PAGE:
Gertrude Marcia Wenzel Milner
October 8, 1920 – July 26, 2012
Class: 43-W-8
Training Location: Avenger Field (Sweetwater, Tex.)
Planes flown: PT-19, BT-13, AT-6, B-17, B-26, UC-78
Assigned bases:

Chico Army Air Force Base (Calif.)
Merced Army Air Field (Calif.)
March Army Air Base (Riverside, Calif.)
Hamilton Army Air Field (Bakersfield, Calif.)

Marcia’s love affair with flying began at age 12, when her father took her to an airfield in Bridgeport, Connecticut. While she was still in high school, she began taking flying lessons at Norwalk Airport near her home. By 1939, she had earned her private pilot’s license and a seaplane rating.

During World War II, she learned about the newly created Army Air Forces program to train qualified women pilots on military aircraft to relieve stateside AAF male pilots for combat. She applied for the program, was interviewed in New York City, and was accepted to enter with class 43-W-8. She paid her way to Avenger Field, Sweetwater, Texas and with 97 other women entered training, the same rigorous instruction taught to male pilot candidates. On December 17, 1943, Marcia and 47 classmates graduated. She received her silver wings, the first set to include the lozenge and diamond design in the center. She was a WASP.

She was assigned to Chico Army Air Field, Chico, California as an engineering test pilot, pressing newly designed planes or those with new functionality to the limits of their airframes. Later, she transferred to Merced Army Air Field, California, where she continued the same piloting duties.

She transitioned into flying B-26’s at Las Vegas Army Air Field, Nevada. Then, joined the Tactical School in Orlando, Florida, for pressure tank tests, gas warfare, and jungle survival school. During her service as a WASP, she flew the PT-19, BT-13, AT-6, UC-78, B-26, and BT-17 as co-pilot.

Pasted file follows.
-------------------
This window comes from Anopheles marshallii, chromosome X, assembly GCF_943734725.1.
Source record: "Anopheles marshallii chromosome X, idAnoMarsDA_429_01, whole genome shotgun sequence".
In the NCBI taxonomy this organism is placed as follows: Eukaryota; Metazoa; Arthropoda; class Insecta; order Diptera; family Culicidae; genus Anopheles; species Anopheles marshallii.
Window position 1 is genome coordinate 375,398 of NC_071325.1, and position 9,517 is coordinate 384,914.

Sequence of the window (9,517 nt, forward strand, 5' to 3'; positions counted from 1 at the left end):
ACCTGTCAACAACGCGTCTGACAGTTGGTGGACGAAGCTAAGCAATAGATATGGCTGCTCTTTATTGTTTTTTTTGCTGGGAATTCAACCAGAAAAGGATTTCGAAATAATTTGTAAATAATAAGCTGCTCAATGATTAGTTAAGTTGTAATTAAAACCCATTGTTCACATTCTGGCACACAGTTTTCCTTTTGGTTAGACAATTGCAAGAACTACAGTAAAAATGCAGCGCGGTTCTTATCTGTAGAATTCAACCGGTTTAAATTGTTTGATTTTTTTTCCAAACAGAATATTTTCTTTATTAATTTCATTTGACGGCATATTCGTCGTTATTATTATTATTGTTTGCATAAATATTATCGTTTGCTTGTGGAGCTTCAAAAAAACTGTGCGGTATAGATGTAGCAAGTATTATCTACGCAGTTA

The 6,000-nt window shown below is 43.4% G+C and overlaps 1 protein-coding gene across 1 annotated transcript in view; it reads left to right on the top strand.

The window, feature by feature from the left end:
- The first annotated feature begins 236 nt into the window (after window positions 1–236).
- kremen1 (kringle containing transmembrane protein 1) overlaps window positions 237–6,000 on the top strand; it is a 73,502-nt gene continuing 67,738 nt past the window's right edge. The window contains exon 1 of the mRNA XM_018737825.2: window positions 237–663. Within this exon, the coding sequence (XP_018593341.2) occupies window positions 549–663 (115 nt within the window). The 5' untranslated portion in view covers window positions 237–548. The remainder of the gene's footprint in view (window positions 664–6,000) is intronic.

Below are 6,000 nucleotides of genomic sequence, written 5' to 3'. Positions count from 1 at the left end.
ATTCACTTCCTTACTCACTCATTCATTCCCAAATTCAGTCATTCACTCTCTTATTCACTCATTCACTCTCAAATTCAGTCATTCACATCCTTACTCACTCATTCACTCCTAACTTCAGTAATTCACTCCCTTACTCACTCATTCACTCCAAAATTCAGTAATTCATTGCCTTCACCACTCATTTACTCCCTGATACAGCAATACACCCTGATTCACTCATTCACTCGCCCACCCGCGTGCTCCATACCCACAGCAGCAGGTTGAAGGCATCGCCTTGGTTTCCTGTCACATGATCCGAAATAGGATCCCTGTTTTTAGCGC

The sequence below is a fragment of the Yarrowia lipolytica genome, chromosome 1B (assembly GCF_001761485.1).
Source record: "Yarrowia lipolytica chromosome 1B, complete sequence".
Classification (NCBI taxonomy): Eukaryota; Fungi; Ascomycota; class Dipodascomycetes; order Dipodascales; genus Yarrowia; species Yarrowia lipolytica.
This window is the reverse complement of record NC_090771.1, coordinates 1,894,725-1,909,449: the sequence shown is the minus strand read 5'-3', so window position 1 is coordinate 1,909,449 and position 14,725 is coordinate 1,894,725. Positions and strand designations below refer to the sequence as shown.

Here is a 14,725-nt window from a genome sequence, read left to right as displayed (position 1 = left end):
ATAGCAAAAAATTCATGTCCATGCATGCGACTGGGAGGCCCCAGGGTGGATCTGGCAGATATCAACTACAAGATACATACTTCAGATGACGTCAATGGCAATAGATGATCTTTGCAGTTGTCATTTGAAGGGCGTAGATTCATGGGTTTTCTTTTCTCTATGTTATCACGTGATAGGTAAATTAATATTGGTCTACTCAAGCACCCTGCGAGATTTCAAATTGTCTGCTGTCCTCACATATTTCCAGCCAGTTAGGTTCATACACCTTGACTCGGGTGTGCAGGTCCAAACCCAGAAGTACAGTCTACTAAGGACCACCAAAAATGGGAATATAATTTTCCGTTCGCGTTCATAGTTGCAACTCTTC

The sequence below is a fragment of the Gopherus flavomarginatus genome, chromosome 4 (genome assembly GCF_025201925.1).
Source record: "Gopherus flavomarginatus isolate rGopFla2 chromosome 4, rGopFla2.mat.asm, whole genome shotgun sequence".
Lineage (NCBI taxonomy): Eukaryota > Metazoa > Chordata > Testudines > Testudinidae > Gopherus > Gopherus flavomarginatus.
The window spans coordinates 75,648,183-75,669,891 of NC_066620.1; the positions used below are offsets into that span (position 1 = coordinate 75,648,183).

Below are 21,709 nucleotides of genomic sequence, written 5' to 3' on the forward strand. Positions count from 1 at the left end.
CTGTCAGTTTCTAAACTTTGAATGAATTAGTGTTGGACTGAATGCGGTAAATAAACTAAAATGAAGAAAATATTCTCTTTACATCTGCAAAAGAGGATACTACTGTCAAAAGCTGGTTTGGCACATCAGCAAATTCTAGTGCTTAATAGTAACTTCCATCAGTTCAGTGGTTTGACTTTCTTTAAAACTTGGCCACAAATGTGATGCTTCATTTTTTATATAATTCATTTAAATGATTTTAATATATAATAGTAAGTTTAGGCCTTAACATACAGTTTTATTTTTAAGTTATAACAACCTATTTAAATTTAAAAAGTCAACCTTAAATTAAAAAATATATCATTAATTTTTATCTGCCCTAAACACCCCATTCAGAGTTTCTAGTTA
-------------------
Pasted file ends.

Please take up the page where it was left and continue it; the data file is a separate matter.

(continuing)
After the WASP were deactivated in December 1944, Marcia worked as a flight instructor in Albany, New York and ferried aircraft for Reconstruction Finance Corporation. She continued flying in her BT-13 and later her Curtiss Fledgling. She maintained her seaplane rating for a Cessna on floats.

She married Philip H. Milner Sr, a business banker. They celebrated their 40th anniversary prior to his death in 1990. They raised one son. She was a resident of Essex, Connecticut; Bedford, New York; Key Largo, Florida; and for the last 47 years, Weekapaug, Rhode Island.

In 2010, for recognition of their service during WWII, the US Congress awarded the WASP, including Marcia, the Congressional Gold Medal, the highest civilian honor bestowed by that body.

Marcia was beloved by her family and is survived by her son and his wife, her granddaughter and grandson, her two great-granddaughters, and her brother. By Nancy Parrish.

“She was a beautiful woman with chestnut hair, a rich, warm smile, and deep blue eyes that displayed a brilliance of mind, tenacity and courage. She would conquer and live her dreams. She would climb into the heavens without fear. She would fly. She was born and lived as a gifted, independent, extraordinary bird — a WASP (Women Airforce Service Pilots).”
— quote from her obituary

Texas Women’s University, Denton, Texas. WASP collection


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